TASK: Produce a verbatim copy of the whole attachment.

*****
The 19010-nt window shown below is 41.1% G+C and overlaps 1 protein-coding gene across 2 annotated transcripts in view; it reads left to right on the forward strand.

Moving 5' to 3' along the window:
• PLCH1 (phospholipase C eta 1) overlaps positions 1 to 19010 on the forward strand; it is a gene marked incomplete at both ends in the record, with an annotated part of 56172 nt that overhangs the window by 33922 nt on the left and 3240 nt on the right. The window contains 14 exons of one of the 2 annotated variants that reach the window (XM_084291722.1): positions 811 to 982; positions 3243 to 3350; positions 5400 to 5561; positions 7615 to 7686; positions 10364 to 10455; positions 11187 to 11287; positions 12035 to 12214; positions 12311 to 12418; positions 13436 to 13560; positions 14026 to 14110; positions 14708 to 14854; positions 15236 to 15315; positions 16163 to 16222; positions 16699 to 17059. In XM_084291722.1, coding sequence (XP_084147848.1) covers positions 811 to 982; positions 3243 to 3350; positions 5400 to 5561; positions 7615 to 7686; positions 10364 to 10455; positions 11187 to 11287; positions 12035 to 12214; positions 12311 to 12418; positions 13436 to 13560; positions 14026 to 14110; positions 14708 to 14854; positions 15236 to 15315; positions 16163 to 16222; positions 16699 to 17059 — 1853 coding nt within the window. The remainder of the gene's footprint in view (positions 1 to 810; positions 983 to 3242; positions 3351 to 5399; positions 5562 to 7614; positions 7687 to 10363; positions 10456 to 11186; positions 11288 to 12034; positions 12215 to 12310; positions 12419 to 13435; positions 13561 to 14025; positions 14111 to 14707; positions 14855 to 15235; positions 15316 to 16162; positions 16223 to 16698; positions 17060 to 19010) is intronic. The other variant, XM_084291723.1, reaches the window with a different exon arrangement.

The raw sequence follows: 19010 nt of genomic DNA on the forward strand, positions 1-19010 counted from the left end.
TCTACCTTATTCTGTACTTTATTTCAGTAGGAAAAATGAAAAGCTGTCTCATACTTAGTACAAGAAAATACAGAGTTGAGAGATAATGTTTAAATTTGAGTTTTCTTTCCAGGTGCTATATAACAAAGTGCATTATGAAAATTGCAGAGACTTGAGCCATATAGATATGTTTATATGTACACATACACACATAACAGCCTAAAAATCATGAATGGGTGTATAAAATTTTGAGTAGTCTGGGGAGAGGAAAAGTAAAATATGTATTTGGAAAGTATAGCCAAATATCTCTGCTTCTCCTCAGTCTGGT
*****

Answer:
The 19010-nt window shown below is 41.1% G+C and overlaps 1 protein-coding gene across 2 annotated transcripts in view; it reads left to right on the forward strand.

Moving 5' to 3' along the window:
• PLCH1 (phospholipase C eta 1) overlaps positions 1 to 19010 on the forward strand; it is a gene marked incomplete at both ends in the record, with an annotated part of 56172 nt that overhangs the window by 33922 nt on the left and 3240 nt on the right. The window contains 14 exons of one of the 2 annotated variants that reach the window (XM_084291722.1): positions 811 to 982; positions 3243 to 3350; positions 5400 to 5561; positions 7615 to 7686; positions 10364 to 10455; positions 11187 to 11287; positions 12035 to 12214; positions 12311 to 12418; positions 13436 to 13560; positions 14026 to 14110; positions 14708 to 14854; positions 15236 to 15315; positions 16163 to 16222; positions 16699 to 17059. In XM_084291722.1, coding sequence (XP_084147848.1) covers positions 811 to 982; positions 3243 to 3350; positions 5400 to 5561; positions 7615 to 7686; positions 10364 to 10455; positions 11187 to 11287; positions 12035 to 12214; positions 12311 to 12418; positions 13436 to 13560; positions 14026 to 14110; positions 14708 to 14854; positions 15236 to 15315; positions 16163 to 16222; positions 16699 to 17059 — 1853 coding nt within the window. The remainder of the gene's footprint in view (positions 1 to 810; positions 983 to 3242; positions 3351 to 5399; positions 5562 to 7614; positions 7687 to 10363; positions 10456 to 11186; positions 11288 to 12034; positions 12215 to 12310; positions 12419 to 13435; positions 13561 to 14025; positions 14111 to 14707; positions 14855 to 15235; positions 15316 to 16162; positions 16223 to 16698; positions 17060 to 19010) is intronic. The other variant, XM_084291723.1, reaches the window with a different exon arrangement.

The raw sequence follows: 19010 nt of genomic DNA on the forward strand, positions 1-19010 counted from the left end.
TCTACCTTATTCTGTACTTTATTTCAGTAGGAAAAATGAAAAGCTGTCTCATACTTAGTACAAGAAAATACAGAGTTGAGAGATAATGTTTAAATTTGAGTTTTCTTTCCAGGTGCTATATAACAAAGTGCATTATGAAAATTGCAGAGACTTGAGCCATATAGATATGTTTATATGTACACATACACACATAACAGCCTAAAAATCATGAATGGGTGTATAAAATTTTGAGTAGTCTGGGGAGAGGAAAAGTAAAATATGTATTTGGAAAGTATAGCCAAATATCTCTGCTTCTCCTCAGTCTGGT